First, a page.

Thursday, 18 May 2017

King Arthur: Legend Of The Sword Film Review

I caught King Arthur, directed by Guy Ritchie today. A tale of myth and mystery, sword and sorcery. And I really enjoyed it. The special effects and cinematography were terrific, the editing was excellent, and the whole film rattled along. I feel it has been very unfairly reviewed by the critics.

Eric Bana is the gorgeous, noble and beloved King Uther Pendragon of Camelot. He is killed in a coup which sees his brother take the crown. Jude Law giving his best Richard III impression as the power hungry Vortigern, and even sacrificing his loved ones to attain more power.

King Uther, while fighting a fiery monster, manages to save young Arthur by getting him out onto the river to escape. Found on the banks of the Thames, Arthur grows up in a brothel, under the care of the working ladies who saved him. It's a hard life in Londonium, but Arthur is trained in martial arts by George, played by Tom Wu, and Charlie Hunnam's Arthur is a good student of life. Saving his coins for a future he doesn't know. And dreaming dreams he doesn't understand.

Meanwhile the water surrounding Camelot subsides, and reveals Uther's sword Excalibar in a rock. But who put it there? A very clever theory is put forward by Guy Ritchie in the movie. Meanwhile, feeling very uneasy in his crown, King Vortigern, in his Saruman style tower, hears talk of the born king returning. The one who can wield Excalibar.

Back in Londonium, in a clever piece of editing, Arthur and his friends describe how they came to get a year's money from some Vikings who had treated one of the girls badly. But it turns out the Vikings are friends of the King, and have his protection. And Arthur, while trying to escape the Black Legs of the Kings guard for this slight, is carted off to Camelot to join the other men lined up to try and pull Excalibar out of the stone.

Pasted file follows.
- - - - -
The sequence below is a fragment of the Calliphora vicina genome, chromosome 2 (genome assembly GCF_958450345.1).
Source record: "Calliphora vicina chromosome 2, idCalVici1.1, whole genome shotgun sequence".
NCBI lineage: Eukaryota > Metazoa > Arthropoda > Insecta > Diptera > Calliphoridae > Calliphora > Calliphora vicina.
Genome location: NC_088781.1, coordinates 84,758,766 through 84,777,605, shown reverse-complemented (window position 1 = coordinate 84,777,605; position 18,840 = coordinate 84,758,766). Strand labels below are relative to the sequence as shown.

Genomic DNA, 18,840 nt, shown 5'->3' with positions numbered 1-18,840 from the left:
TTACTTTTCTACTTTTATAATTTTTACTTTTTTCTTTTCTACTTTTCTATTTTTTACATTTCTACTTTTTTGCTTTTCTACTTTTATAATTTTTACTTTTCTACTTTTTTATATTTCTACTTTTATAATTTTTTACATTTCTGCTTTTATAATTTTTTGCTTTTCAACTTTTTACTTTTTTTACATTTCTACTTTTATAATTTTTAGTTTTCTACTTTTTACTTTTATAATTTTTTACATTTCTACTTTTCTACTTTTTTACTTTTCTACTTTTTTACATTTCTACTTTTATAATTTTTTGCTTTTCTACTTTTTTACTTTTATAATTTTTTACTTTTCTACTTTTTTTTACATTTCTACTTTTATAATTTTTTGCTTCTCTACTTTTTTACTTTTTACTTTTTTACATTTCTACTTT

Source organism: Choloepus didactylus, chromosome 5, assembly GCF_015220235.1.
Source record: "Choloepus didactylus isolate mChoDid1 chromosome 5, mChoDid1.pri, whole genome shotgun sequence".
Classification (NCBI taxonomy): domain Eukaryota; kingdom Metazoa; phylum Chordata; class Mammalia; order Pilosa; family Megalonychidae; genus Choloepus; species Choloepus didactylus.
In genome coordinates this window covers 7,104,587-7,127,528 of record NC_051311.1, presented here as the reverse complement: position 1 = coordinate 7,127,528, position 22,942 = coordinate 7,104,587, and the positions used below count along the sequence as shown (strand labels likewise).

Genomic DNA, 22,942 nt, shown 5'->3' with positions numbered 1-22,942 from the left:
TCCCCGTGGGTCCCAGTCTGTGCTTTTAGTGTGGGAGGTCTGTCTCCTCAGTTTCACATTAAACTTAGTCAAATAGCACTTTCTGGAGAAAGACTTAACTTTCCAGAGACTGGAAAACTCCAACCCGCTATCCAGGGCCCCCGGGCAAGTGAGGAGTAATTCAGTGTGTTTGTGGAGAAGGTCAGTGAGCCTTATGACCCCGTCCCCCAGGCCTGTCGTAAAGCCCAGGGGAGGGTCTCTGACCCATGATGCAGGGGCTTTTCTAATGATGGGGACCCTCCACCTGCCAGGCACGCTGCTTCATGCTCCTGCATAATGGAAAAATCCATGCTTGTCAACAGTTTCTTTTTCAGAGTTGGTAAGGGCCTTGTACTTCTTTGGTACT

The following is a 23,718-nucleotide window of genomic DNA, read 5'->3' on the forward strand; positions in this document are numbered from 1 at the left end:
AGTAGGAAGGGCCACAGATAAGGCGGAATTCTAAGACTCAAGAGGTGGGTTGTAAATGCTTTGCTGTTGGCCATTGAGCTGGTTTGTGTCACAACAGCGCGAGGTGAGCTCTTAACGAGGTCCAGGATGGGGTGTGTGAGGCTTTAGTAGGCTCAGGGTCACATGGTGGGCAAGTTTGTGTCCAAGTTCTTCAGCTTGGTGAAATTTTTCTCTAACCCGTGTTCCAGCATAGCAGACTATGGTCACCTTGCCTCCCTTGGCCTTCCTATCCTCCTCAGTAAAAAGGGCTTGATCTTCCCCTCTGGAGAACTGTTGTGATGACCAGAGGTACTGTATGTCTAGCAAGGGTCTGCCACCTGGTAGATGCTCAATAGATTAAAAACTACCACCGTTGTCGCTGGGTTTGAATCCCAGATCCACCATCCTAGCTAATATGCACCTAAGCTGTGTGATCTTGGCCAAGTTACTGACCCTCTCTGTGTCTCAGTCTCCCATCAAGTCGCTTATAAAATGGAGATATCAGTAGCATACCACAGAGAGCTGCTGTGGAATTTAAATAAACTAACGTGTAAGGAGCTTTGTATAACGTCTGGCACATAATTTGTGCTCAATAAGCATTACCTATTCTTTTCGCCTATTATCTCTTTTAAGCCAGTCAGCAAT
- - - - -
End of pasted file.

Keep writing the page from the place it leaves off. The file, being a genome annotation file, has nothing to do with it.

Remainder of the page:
And here I'm sad to say the only bad thing in the film was David Beckham. And I know he's not an actor, but him employing both an acting and voice coach, for his little scene were really unnecessary. As was the whole scene.

Of course Arthur pulls the sword out of the stone, and is brought before Vortigern who reveals he is of Uther's line; the Pendragons. The girls from the brothel are then used as leverage against Arthur renouncing his birthright.

But the forces of good are with Arthur. King Uther's former General, Bedivere, played by Djimon Hounsou, who will guide the rightful King, a Mage played by the ethereal Astrid Bergès-Frisbey, who will help Arthur use the power of Excalibar, and whose magic will help counteract Vortigern's evil. And the terrific Aidan Gillen's Bill who is a superb bowman.

The film was whip fast, very entertaining and filled with Guy Ritchie's family and friends. Some worked and some didn't. Wife Jacqui Ainsley played the lovely Lady of The Lake.

The film sets up the sequel with the Round Table and I hope that there is a follow-up. Arthur is a role Charlie Hunnam can really grow into. I've seen him in Pacific Rim, Crimson Peak, The Lost City of Z and now King Arthur. It would be a shame if this is his last outing to Camelot.

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